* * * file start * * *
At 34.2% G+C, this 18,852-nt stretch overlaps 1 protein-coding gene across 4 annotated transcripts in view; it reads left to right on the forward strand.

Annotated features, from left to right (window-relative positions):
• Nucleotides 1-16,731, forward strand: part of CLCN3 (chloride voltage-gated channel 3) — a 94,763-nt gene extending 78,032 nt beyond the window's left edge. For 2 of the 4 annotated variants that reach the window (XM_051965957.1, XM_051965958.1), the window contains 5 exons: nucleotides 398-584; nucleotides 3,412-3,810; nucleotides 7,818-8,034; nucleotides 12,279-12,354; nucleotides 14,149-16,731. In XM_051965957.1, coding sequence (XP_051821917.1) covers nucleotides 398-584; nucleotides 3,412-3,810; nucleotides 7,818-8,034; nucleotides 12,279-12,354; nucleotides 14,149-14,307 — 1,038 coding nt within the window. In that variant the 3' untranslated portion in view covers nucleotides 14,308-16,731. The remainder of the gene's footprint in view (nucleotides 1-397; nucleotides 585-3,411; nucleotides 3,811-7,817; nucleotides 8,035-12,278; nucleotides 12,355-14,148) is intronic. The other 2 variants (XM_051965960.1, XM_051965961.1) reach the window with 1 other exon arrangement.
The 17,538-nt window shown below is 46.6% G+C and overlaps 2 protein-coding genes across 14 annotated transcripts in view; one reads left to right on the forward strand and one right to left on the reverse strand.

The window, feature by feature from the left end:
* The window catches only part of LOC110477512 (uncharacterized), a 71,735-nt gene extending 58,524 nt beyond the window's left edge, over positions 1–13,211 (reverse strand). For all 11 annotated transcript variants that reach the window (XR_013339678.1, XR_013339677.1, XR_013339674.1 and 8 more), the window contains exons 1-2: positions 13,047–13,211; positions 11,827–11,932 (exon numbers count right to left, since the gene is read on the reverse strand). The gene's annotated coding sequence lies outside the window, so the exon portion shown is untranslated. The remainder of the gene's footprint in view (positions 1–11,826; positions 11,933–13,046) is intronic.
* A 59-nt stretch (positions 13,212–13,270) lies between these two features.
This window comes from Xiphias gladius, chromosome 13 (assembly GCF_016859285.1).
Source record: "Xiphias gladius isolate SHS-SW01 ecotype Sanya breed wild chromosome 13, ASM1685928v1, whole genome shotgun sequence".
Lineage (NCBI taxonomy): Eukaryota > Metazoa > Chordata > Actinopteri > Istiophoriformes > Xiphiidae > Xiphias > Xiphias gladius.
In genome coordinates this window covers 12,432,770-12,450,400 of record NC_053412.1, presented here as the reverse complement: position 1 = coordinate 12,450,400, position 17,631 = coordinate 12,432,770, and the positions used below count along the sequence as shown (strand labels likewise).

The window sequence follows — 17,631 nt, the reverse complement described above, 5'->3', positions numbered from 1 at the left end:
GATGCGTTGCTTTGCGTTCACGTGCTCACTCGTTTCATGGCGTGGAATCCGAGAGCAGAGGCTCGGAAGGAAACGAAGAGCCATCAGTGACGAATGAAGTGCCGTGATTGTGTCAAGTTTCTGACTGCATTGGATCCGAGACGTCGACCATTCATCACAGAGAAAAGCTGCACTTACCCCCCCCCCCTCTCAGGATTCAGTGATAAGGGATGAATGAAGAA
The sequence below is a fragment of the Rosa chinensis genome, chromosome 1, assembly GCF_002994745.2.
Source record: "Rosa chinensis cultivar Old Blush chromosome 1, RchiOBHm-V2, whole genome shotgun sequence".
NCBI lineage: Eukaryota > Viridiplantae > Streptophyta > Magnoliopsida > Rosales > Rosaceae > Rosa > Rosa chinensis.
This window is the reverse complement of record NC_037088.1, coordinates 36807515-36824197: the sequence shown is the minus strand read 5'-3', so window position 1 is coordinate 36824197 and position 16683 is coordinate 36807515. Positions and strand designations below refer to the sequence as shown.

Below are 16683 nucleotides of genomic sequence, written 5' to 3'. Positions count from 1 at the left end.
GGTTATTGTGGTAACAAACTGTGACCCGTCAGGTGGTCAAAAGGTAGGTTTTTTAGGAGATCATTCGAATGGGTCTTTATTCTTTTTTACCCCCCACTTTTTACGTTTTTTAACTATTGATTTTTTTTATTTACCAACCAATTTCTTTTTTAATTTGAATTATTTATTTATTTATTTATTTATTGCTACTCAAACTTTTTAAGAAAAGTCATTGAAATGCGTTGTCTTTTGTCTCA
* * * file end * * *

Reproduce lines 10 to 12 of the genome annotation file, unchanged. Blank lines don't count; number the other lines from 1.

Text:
Lineage (NCBI taxonomy): Eukaryota > Metazoa > Chordata > Actinopteri > Istiophoriformes > Xiphiidae > Xiphias > Xiphias gladius.
In genome coordinates this window covers 12,432,770-12,450,400 of record NC_053412.1, presented here as the reverse complement: position 1 = coordinate 12,450,400, position 17,631 = coordinate 12,432,770, and the positions used below count along the sequence as shown (strand labels likewise).

The window sequence follows — 17,631 nt, the reverse complement described above, 5'->3', positions numbered from 1 at the left end: